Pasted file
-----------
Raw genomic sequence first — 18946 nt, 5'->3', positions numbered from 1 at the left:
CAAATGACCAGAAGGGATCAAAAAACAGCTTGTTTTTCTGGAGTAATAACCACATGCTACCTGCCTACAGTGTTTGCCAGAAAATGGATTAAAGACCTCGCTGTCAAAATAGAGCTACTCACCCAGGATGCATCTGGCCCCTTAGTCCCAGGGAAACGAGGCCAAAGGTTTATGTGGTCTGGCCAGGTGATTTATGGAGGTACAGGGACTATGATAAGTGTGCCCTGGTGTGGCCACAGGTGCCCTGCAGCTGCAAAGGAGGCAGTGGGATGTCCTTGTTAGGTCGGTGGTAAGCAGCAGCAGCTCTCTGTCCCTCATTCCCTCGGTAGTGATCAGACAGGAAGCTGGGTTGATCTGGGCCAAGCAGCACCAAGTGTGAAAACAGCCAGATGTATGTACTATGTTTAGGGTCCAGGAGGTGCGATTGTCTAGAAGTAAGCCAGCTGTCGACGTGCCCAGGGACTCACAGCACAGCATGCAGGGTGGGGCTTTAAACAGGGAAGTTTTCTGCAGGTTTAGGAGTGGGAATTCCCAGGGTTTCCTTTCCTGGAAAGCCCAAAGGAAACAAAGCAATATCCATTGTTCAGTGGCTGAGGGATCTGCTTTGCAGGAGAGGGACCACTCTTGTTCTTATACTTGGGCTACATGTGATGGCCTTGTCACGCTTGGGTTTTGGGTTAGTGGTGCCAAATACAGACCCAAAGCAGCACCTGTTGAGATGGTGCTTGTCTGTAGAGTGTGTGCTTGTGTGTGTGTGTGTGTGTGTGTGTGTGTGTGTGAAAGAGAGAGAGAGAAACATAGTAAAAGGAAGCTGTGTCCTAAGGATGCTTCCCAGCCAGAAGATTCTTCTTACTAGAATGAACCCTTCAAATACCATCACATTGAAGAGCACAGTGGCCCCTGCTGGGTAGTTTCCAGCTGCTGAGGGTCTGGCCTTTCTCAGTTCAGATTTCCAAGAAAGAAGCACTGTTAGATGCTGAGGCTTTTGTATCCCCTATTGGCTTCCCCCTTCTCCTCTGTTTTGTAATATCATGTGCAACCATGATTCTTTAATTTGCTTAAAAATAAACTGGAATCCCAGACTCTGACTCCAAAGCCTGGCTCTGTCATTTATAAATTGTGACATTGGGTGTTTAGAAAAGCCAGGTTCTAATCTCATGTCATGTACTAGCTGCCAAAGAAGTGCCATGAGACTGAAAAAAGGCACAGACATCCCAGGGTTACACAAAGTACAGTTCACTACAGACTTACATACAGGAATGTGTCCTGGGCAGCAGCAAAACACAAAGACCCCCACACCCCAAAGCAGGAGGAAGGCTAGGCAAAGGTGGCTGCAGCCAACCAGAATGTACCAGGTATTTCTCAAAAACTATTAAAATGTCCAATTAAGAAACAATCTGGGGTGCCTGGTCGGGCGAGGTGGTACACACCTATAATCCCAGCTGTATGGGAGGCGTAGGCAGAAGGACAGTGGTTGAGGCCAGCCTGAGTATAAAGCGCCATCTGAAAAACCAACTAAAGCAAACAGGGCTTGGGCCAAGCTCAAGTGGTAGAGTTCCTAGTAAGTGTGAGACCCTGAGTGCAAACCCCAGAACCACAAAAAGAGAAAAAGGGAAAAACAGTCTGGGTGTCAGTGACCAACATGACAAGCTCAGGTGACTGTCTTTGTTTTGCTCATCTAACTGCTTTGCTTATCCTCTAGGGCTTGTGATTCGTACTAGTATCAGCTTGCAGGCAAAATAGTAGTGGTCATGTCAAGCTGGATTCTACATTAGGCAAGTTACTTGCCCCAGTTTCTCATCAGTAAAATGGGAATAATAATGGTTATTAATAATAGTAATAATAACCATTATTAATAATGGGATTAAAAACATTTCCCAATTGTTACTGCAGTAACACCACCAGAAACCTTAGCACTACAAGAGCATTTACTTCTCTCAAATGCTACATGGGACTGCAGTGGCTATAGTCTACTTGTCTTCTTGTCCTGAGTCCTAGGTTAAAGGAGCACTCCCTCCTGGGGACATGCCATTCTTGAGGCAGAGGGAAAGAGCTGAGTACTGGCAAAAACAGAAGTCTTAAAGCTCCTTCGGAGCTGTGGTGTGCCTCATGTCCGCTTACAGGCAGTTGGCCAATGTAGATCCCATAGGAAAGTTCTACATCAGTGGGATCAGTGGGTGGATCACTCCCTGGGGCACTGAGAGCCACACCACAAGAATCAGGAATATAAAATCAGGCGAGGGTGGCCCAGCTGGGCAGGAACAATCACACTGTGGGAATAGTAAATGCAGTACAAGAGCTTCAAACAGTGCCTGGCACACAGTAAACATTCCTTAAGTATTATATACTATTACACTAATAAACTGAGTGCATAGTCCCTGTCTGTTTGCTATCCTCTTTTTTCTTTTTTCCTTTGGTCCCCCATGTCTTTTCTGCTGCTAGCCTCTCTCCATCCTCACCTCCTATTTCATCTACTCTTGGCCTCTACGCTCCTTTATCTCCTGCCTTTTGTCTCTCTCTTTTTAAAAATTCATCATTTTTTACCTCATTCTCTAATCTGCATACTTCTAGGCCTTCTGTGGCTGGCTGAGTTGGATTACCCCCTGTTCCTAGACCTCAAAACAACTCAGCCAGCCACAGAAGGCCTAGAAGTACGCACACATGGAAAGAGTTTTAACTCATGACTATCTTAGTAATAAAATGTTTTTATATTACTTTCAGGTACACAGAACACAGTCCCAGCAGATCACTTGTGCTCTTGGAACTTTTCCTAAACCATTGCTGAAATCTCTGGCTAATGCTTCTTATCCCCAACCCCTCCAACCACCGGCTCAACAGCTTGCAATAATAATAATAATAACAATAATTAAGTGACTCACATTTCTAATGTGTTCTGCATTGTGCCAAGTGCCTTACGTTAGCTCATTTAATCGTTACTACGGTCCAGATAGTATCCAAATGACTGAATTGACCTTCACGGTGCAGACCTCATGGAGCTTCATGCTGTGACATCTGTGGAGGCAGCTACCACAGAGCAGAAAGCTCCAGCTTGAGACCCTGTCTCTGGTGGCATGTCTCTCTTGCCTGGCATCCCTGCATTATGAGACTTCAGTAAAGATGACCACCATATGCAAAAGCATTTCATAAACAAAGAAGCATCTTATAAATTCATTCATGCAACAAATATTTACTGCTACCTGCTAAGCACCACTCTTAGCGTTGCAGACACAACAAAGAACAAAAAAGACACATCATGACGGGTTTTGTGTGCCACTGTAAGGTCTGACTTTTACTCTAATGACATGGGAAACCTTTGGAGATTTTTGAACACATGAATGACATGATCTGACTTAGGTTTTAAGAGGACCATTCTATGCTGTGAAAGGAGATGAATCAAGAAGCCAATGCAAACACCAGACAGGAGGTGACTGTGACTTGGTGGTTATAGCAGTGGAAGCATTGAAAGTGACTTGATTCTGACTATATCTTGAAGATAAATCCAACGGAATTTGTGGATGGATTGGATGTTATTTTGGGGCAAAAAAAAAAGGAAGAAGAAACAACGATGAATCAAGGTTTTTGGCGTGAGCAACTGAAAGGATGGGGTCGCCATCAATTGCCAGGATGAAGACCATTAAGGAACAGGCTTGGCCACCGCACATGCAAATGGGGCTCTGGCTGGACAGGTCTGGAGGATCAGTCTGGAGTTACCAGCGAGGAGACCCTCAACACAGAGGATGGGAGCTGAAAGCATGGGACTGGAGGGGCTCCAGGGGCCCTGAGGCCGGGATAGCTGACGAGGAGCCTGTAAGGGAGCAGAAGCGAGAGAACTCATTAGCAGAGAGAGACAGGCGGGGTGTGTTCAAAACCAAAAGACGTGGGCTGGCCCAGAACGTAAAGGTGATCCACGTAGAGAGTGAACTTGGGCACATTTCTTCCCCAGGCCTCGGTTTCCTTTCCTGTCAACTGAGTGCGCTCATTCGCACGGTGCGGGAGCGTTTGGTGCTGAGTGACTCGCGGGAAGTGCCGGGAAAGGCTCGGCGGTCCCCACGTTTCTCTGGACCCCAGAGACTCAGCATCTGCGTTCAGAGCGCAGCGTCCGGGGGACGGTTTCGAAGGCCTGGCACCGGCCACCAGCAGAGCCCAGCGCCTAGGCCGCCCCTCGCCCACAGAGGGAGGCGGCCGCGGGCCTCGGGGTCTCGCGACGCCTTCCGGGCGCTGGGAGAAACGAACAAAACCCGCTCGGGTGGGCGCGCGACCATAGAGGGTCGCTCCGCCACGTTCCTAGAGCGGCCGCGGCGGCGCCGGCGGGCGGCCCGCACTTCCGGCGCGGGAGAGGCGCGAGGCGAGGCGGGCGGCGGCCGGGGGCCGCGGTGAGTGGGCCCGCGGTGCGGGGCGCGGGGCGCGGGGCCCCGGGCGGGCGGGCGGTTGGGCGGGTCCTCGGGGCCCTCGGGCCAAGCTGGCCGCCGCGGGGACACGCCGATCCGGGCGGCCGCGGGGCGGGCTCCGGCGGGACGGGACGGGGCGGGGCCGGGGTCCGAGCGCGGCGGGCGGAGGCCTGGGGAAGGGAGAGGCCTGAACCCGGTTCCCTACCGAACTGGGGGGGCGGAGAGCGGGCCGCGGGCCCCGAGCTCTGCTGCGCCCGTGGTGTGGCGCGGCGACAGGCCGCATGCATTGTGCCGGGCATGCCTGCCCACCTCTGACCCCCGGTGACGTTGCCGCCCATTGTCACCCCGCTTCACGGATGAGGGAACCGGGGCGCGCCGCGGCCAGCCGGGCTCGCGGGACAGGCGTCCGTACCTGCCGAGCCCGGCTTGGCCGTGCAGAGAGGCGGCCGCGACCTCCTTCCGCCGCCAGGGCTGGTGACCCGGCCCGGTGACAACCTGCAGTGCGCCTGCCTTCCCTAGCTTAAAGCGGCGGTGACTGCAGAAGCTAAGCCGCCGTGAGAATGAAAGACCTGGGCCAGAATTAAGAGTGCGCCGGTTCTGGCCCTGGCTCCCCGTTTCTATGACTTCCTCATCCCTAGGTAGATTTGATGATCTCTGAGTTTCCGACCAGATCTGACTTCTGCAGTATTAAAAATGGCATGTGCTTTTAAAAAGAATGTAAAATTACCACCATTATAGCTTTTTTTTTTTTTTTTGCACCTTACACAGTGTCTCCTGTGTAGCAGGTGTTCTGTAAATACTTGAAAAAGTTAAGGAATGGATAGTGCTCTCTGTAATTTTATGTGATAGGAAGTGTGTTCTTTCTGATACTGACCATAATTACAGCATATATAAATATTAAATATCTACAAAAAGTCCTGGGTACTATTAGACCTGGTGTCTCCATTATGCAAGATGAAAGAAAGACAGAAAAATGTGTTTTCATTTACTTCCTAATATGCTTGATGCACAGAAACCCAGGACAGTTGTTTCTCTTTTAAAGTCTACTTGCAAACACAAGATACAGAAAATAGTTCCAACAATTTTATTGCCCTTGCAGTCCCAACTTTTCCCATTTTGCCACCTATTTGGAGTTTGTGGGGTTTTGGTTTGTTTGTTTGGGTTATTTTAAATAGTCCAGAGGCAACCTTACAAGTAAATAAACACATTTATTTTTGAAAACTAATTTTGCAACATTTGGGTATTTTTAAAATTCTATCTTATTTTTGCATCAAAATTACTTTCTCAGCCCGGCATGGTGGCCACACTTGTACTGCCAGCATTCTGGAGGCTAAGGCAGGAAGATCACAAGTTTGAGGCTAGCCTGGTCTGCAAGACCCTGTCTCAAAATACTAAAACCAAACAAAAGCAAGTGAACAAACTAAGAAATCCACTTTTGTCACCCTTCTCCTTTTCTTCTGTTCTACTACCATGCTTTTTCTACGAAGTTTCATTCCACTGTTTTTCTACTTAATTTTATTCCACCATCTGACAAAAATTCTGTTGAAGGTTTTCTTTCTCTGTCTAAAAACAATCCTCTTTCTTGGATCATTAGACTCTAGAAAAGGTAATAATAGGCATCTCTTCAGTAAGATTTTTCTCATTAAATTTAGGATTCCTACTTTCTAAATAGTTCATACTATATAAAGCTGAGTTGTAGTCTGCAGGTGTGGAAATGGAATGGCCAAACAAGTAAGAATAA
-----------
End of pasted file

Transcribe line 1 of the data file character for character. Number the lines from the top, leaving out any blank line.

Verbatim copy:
Raw genomic sequence first — 18946 nt, 5'->3', positions numbered from 1 at the left: